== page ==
Sleep, Sleep Deprivation and Health

Increasing attention is being paid to the link between sleep and health, along with its implications for policy areas such as public health, education, employment, and housing.

Regular poor sleep has been linked to increased risk of physical health problems, including cancer, cardiovascular disease and stroke, obesity, and reduced immunity, as well as mental health problems such as depression and anxiety. Poor sleep has also been linked with negative health behaviours such as a poor diet and physical inactivity. In hospitals, sleep deprivation has been associated with longer inpatient stays.

Some experts posit that sleep deprivation is chronic and widespread and argue that the issue be given greater focus in national public health policy. Particular emphasis has been on children’s sleep, the link to educational attainment, and contributing factors such as school start times, use of electronic devices, and housing quality. Another area of interest is employment policy and occupational health, including shift work and long commute times. For example, irregular sleeping patterns have been implicated in many serious motorway collisions.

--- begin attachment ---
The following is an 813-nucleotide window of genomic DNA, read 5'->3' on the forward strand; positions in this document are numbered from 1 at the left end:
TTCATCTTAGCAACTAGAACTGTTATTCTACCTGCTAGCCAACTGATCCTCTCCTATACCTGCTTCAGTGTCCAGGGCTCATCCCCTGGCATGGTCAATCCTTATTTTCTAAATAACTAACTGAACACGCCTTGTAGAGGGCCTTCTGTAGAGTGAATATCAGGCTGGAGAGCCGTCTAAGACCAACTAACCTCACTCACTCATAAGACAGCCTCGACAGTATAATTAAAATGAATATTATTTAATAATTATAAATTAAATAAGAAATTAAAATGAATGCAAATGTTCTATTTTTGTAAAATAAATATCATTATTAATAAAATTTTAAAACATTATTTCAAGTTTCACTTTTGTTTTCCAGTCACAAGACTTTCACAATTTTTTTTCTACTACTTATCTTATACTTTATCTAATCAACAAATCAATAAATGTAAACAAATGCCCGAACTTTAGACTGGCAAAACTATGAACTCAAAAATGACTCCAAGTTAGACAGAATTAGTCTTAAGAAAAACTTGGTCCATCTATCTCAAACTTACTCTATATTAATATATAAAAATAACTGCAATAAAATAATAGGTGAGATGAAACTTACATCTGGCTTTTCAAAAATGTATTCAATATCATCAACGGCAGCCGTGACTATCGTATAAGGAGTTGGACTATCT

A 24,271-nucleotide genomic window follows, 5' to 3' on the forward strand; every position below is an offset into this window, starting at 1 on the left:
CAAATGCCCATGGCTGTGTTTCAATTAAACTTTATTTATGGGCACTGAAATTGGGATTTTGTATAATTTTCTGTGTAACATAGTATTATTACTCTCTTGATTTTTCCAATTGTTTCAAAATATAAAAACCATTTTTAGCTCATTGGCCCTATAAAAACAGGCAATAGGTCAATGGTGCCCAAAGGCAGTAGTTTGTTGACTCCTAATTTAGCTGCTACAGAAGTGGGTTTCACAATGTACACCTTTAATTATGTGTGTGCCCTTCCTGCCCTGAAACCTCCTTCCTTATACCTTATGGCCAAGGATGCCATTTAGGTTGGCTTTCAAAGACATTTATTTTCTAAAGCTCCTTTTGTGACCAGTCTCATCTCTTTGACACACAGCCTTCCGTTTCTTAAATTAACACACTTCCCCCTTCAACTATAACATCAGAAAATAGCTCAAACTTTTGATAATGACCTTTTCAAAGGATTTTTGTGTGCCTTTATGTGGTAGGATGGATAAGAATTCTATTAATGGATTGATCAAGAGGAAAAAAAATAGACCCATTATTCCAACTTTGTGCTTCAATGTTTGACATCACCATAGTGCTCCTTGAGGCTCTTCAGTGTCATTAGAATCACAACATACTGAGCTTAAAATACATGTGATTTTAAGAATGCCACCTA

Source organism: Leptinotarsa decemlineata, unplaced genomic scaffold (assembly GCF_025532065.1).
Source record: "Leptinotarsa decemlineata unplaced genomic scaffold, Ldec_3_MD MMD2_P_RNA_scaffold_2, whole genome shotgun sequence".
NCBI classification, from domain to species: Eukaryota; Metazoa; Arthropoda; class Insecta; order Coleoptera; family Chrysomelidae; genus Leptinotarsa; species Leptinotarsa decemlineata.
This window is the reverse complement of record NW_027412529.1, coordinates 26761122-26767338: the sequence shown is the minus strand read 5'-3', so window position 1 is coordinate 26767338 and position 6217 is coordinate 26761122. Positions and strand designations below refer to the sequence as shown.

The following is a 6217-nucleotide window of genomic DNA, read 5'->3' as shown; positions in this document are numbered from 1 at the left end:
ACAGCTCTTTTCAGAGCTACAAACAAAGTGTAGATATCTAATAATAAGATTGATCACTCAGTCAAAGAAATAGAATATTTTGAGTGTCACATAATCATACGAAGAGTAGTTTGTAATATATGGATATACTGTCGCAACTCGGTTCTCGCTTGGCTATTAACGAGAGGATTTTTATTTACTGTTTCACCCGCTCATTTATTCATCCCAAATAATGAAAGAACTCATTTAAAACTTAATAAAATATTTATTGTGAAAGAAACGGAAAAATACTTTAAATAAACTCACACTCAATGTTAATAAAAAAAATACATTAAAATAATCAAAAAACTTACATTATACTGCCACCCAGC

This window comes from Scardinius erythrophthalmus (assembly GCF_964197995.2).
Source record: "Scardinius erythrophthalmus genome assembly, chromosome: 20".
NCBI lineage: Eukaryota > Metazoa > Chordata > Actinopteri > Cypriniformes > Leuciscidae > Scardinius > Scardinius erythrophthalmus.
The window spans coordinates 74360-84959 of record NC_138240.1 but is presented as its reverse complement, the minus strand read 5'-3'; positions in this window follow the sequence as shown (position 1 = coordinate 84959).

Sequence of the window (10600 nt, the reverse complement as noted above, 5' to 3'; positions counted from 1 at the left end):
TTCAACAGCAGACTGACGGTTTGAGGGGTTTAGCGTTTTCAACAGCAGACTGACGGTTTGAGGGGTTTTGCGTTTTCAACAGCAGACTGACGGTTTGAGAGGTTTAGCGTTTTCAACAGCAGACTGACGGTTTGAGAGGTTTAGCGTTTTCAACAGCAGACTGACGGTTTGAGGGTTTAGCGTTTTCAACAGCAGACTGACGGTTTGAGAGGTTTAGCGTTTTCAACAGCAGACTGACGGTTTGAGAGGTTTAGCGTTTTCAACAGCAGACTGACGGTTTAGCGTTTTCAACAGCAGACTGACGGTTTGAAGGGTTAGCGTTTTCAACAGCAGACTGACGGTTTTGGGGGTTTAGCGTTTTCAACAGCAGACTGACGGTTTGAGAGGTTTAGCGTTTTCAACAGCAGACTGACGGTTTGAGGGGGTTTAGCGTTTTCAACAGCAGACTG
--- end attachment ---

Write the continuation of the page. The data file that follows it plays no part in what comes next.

This POSTnote aims to give an overview of the scope and quality of current research in sleep and sleep medicine, and highlight implications for policymaking. It will focus on:

  • the relationship between poor sleep and physical health, mental health, behaviour and performance
  • factors contributing to poor sleep, including health, lifestyle, environmental, and occupational aspects
  • current extent of sleep problems within the UK population
    the market of sleep aids and interventions, and associated evidence base
  • implications of poor sleep for policy areas such as public health, education, employment, and housing

For further information or to contribute please contact Lev Tankelevitch or Dr Sarah Bunn.